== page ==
Runners and their supporters left Raleigh for the Boston Marathon with hope and excitement, but as they return to the Triangle, they bring back much different memories than expected.
Annette Taylor was at the race to support and photograph her brother. She was in a restaurant during the blast and afterward approached a firefighter to ask what happened.
"He said, ‘You need to get out. There's multiple bombings and people have lost limbs.' He was covered with blood. So, we just walked as fast as we could to an area away from where we were."
Marsha Kouba crossed the finish line just two minutes before the explosions.
"You just wonder why would somebody target the Boston Marathon? There's not anything political about it. It just doesn't make any sense," she said.
Kelly Barnaby was at the start of the race, working the marathon as her family has for years.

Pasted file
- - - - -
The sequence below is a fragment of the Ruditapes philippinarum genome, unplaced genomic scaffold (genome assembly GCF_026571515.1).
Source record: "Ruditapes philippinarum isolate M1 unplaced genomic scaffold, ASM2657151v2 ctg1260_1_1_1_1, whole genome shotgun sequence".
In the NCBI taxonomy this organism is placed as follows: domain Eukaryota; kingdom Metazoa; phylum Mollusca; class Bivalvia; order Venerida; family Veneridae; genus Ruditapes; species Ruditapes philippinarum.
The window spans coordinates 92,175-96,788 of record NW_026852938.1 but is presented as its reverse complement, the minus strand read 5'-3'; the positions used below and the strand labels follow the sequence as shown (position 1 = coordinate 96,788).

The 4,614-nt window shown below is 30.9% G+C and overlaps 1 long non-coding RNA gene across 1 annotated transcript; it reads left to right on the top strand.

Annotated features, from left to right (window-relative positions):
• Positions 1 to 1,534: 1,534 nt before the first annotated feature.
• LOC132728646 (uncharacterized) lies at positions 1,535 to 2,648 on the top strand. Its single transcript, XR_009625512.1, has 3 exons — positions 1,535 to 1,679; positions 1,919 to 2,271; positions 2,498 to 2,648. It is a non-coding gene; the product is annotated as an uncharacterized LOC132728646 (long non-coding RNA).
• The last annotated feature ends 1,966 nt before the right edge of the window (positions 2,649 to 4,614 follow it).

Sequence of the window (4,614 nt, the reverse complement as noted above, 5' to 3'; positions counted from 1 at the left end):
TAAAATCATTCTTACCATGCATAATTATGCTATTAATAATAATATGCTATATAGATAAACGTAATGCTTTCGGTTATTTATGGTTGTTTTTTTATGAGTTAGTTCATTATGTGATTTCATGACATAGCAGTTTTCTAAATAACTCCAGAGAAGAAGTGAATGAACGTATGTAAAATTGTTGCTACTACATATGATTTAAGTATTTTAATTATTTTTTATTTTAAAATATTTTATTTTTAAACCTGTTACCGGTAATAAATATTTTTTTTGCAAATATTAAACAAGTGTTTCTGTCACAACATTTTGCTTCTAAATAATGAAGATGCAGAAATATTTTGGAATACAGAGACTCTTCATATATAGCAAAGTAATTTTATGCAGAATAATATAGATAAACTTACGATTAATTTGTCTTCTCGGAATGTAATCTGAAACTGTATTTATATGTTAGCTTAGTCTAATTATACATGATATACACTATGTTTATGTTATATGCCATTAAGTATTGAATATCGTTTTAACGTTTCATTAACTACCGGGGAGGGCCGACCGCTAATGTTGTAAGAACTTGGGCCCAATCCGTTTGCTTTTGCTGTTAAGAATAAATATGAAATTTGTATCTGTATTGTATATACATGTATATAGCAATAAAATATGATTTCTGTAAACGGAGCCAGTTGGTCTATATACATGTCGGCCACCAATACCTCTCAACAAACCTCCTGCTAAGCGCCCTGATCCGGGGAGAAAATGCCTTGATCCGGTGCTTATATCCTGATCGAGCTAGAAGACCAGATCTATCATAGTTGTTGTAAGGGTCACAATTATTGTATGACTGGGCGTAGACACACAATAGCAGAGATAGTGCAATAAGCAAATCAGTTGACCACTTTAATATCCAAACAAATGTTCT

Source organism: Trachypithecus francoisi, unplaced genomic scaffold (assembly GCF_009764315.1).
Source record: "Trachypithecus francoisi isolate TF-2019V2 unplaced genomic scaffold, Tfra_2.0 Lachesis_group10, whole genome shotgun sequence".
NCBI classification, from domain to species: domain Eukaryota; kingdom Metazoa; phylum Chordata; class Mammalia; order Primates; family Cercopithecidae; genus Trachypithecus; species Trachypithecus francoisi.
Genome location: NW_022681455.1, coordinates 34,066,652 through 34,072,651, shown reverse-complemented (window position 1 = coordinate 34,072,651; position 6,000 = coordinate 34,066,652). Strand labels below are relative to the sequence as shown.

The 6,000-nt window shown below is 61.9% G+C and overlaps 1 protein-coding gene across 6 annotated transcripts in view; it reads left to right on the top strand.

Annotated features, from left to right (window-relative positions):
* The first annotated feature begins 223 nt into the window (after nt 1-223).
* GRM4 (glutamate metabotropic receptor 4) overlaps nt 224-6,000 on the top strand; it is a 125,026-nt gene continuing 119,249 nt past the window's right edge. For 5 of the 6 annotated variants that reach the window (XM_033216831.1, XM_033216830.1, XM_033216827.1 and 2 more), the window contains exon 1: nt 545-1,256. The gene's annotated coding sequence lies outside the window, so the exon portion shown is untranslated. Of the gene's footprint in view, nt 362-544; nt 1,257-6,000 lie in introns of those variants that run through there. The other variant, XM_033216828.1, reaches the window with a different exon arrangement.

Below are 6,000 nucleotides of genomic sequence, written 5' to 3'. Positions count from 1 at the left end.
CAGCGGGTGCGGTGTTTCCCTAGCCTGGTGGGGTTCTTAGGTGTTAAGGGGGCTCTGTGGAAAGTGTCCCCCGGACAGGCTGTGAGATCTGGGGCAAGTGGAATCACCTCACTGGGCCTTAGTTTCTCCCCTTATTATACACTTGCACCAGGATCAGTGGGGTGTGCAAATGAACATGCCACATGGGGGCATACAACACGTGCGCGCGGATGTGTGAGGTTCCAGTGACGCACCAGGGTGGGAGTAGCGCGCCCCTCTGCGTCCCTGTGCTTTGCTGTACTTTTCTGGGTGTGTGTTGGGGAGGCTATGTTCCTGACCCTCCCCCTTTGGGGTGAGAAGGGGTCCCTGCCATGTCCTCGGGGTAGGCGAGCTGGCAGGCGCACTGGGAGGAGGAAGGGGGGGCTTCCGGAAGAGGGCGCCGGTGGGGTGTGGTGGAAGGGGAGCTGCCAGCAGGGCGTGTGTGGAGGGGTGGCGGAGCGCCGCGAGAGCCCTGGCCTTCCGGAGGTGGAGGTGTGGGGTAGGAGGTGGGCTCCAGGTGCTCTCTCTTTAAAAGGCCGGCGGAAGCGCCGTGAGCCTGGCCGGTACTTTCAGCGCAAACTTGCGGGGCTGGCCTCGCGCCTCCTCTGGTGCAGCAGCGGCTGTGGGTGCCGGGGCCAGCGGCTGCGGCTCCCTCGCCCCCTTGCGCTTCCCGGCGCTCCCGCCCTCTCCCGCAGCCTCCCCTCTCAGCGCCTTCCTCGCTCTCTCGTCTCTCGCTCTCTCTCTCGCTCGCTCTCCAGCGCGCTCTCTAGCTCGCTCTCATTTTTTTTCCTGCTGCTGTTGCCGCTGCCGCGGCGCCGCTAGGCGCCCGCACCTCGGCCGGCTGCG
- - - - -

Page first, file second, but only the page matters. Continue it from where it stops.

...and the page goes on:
"We were prepared for emergencies. We had emergency plans, but we never thought we'd use them or anything like that," she said.
Now, there are mixed feelings about next year.
"It makes me want to run even more. I don't know if I'll go back to Boston anytime real soon, but it certainly doesn't slow me down," Kouba said.
"I was actually thinking about training for a marathon next year, so I don't know if I would do it now just because of what happened," said Nicole Baisden, who was in Boston supporting friends who ran.
With the future uncertain, many are even more thankful now for the present.
"It could have been us very easily as it was somebody else. It's just a state of shock, disbelief, but blessings that we're safe, together and now back home," said Jessica Kouba.